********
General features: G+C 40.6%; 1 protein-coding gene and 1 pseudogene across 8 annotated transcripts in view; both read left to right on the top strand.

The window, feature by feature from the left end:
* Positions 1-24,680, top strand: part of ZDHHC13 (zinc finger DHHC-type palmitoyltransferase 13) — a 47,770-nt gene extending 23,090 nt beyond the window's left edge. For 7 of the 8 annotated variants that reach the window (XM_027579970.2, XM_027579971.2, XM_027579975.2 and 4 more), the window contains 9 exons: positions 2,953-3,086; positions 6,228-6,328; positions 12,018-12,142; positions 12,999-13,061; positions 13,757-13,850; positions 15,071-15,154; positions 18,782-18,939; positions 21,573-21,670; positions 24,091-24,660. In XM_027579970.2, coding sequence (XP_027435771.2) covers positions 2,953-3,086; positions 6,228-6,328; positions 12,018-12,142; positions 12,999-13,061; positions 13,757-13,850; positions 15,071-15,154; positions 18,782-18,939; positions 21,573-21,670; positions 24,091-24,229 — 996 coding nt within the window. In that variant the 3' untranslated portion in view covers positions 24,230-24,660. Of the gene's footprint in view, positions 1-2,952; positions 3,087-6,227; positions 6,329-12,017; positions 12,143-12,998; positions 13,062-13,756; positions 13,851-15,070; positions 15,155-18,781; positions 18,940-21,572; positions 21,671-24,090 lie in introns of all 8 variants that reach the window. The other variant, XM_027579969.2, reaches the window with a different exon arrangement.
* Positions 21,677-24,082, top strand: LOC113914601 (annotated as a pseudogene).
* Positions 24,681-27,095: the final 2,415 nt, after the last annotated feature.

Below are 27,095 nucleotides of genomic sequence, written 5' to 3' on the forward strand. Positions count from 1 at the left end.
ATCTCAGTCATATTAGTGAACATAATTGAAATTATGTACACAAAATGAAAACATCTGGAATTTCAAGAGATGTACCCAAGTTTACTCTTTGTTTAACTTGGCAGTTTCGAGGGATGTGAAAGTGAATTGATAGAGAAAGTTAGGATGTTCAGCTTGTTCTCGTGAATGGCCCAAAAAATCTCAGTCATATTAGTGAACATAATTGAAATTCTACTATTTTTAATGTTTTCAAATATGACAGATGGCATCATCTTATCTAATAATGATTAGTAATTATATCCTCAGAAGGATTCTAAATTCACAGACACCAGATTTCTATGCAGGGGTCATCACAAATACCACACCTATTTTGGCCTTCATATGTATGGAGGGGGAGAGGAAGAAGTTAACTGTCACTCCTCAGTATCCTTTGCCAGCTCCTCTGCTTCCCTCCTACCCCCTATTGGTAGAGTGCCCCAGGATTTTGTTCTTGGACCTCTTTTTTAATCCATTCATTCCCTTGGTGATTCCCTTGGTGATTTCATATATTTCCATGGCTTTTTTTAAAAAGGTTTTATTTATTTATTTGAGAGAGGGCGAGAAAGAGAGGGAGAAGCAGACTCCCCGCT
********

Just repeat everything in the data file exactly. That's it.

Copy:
General features: G+C 40.6%; 1 protein-coding gene and 1 pseudogene across 8 annotated transcripts in view; both read left to right on the top strand.

The window, feature by feature from the left end:
* Positions 1-24,680, top strand: part of ZDHHC13 (zinc finger DHHC-type palmitoyltransferase 13) — a 47,770-nt gene extending 23,090 nt beyond the window's left edge. For 7 of the 8 annotated variants that reach the window (XM_027579970.2, XM_027579971.2, XM_027579975.2 and 4 more), the window contains 9 exons: positions 2,953-3,086; positions 6,228-6,328; positions 12,018-12,142; positions 12,999-13,061; positions 13,757-13,850; positions 15,071-15,154; positions 18,782-18,939; positions 21,573-21,670; positions 24,091-24,660. In XM_027579970.2, coding sequence (XP_027435771.2) covers positions 2,953-3,086; positions 6,228-6,328; positions 12,018-12,142; positions 12,999-13,061; positions 13,757-13,850; positions 15,071-15,154; positions 18,782-18,939; positions 21,573-21,670; positions 24,091-24,229 — 996 coding nt within the window. In that variant the 3' untranslated portion in view covers positions 24,230-24,660. Of the gene's footprint in view, positions 1-2,952; positions 3,087-6,227; positions 6,329-12,017; positions 12,143-12,998; positions 13,062-13,756; positions 13,851-15,070; positions 15,155-18,781; positions 18,940-21,572; positions 21,671-24,090 lie in introns of all 8 variants that reach the window. The other variant, XM_027579969.2, reaches the window with a different exon arrangement.
* Positions 21,677-24,082, top strand: LOC113914601 (annotated as a pseudogene).
* Positions 24,681-27,095: the final 2,415 nt, after the last annotated feature.

Below are 27,095 nucleotides of genomic sequence, written 5' to 3' on the forward strand. Positions count from 1 at the left end.
ATCTCAGTCATATTAGTGAACATAATTGAAATTATGTACACAAAATGAAAACATCTGGAATTTCAAGAGATGTACCCAAGTTTACTCTTTGTTTAACTTGGCAGTTTCGAGGGATGTGAAAGTGAATTGATAGAGAAAGTTAGGATGTTCAGCTTGTTCTCGTGAATGGCCCAAAAAATCTCAGTCATATTAGTGAACATAATTGAAATTCTACTATTTTTAATGTTTTCAAATATGACAGATGGCATCATCTTATCTAATAATGATTAGTAATTATATCCTCAGAAGGATTCTAAATTCACAGACACCAGATTTCTATGCAGGGGTCATCACAAATACCACACCTATTTTGGCCTTCATATGTATGGAGGGGGAGAGGAAGAAGTTAACTGTCACTCCTCAGTATCCTTTGCCAGCTCCTCTGCTTCCCTCCTACCCCCTATTGGTAGAGTGCCCCAGGATTTTGTTCTTGGACCTCTTTTTTAATCCATTCATTCCCTTGGTGATTCCCTTGGTGATTTCATATATTTCCATGGCTTTTTTTAAAAAGGTTTTATTTATTTATTTGAGAGAGGGCGAGAAAGAGAGGGAGAAGCAGACTCCCCGCT